Last Dictator Standing
Nando's South Africa has angered Mugabe loyalists after showing the Zimbabwe leader in an advertising campaign entitled Last Dictator Standing. (Nando's/YouTube)

The restaurant chain Nando's has drawn the ire of a militant group over its latest advert.

Jimu Kunaka, head of the Zimbabwean youth group Chipangano, has called for Nando's to withdraw the ad, which makes fun of Zimbabwe President Robert Mugabe, or face punitive action, state radio reports.

Filmed as a dream sequence, the tongue-in-cheek ad portrays the ageing Mugabe as the "last dictator standing" following the demise of other despots around the world. The 87-year-old autocrat is seen eating alone at a table and reminiscing about happier times with other tyrants.

Scenes include Mugabe engaging in a water fight with the late Libyan strongman Muammar Gaddafi, singing karaoke with China's Chairman Mao Tse-tung, frolicking in the sands with Iraq's Saddam Hussein and pushing apartheid-era South African President P.W. Botha on a swing.

Controversial Nando's Advert Features Mugabe, Gaddafi and Chairman Mao [VIDEO]

The campaign was produced by Nando's South Africa, which has a history of creating provocative and politically sensitive advertisements. Nando's Zimbabwe said it was not informed of the advertising campaign and is entirely independent of them.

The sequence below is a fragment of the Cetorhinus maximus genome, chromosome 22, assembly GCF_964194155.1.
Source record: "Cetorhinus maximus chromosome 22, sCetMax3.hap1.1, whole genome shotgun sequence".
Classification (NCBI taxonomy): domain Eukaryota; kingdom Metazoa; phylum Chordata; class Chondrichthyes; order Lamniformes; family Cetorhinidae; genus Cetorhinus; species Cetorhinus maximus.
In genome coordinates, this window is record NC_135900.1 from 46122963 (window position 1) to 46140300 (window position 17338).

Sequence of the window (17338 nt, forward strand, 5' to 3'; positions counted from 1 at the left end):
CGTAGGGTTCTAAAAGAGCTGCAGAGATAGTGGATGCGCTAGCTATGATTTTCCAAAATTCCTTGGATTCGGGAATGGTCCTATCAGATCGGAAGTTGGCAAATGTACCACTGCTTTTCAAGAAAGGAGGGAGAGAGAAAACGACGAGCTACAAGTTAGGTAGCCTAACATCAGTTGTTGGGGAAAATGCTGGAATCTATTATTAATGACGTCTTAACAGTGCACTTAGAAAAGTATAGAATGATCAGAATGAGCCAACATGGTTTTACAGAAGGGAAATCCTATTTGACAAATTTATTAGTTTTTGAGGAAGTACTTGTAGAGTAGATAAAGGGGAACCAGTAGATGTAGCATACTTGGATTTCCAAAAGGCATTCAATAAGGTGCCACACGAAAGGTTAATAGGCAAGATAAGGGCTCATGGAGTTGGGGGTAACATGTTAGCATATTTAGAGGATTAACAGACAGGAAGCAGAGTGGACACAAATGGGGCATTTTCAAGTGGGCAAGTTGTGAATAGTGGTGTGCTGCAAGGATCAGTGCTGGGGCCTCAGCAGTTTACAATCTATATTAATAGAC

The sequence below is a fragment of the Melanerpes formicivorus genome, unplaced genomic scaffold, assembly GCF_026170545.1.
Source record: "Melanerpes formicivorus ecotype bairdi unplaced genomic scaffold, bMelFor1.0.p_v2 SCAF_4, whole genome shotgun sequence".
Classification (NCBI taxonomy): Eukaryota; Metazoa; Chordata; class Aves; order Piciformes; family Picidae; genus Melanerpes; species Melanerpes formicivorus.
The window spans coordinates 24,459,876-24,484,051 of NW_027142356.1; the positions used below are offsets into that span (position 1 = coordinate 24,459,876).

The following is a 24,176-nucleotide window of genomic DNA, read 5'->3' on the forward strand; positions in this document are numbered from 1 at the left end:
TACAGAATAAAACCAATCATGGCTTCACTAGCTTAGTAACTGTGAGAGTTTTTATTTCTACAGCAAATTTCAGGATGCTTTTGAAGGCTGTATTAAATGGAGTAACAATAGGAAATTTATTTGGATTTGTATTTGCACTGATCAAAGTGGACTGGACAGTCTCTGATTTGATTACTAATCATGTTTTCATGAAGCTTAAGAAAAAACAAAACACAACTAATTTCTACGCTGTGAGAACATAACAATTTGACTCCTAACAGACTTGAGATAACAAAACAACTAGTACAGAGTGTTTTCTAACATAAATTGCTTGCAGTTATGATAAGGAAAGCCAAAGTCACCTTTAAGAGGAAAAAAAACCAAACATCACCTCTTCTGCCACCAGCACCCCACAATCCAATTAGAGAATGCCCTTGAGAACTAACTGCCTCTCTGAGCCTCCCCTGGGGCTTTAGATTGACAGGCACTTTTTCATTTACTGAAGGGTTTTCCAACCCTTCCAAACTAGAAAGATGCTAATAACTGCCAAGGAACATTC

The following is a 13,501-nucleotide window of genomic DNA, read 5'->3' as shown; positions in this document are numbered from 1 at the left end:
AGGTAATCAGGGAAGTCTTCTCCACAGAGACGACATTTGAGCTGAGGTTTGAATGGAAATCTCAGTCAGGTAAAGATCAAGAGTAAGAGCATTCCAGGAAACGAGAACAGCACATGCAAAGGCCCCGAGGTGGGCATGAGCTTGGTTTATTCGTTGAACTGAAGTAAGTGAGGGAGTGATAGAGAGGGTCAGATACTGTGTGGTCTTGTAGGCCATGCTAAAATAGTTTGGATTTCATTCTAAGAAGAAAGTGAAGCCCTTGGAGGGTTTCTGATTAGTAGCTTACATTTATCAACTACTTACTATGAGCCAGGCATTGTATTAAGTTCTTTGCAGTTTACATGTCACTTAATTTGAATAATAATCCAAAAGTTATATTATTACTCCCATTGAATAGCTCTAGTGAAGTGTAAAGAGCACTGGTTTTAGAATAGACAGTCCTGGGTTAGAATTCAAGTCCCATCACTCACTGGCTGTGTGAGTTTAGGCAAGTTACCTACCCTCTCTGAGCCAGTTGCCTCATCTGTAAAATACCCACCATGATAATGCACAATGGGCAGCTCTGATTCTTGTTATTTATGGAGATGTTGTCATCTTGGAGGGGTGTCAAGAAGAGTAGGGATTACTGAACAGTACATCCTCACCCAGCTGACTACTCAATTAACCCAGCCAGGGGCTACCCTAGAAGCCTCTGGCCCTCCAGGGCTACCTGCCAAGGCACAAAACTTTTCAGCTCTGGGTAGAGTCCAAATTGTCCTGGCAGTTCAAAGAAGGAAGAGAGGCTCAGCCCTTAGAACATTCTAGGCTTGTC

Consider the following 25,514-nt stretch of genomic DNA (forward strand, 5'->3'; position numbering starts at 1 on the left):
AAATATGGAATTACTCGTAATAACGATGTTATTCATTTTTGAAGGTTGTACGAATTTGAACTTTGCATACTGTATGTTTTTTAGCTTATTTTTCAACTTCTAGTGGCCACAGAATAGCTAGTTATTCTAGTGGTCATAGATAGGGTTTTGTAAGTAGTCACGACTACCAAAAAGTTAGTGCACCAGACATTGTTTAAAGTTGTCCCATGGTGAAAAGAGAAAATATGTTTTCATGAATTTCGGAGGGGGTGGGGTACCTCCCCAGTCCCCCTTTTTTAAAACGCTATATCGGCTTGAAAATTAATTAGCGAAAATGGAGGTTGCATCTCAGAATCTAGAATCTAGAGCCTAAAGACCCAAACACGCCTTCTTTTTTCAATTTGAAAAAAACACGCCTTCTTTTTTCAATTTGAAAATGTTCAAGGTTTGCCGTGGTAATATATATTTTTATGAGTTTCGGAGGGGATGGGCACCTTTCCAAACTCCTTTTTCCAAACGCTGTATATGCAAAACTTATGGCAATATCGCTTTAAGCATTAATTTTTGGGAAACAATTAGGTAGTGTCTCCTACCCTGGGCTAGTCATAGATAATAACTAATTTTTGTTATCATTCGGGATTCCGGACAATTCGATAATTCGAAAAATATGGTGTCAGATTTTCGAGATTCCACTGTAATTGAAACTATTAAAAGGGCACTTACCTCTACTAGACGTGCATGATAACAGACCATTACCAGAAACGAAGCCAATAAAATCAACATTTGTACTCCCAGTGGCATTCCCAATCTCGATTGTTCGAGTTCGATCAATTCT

Musekiwa Kumbula, corporate affairs director at Innscor Africa, holders of the Nando's franchise in Zimbabwe, said the group "strongly feels the advertisement is insensitive and in poor taste".

It is an offense under Zimbabwe law to insult Mugabe or to undermine the authority of his office.

The Chipangano group, which describes itself as a "brotherhood" of Mugabe loyalists, has demanded an apology to be made to the nation for the "negative portrayal" of their leader and called for a boycott of all Nando's restaurants in the country. The shadowy militia group has been accused by human rights activists of roaming Harare's impoverished townships in violent gangs that seize property and mete out punishment to those seen as supportive of Prime Minister Morgan Tsvangirai's former opposition party.

Mugabe has ruled Zimbabwe with an iron fist since he led the country to independence in 1980. Western governments and rights groups say he has unleashed a decade of violence, anarchy, vote rigging and intimidation since seizing thousands of white-owned farms in 2000.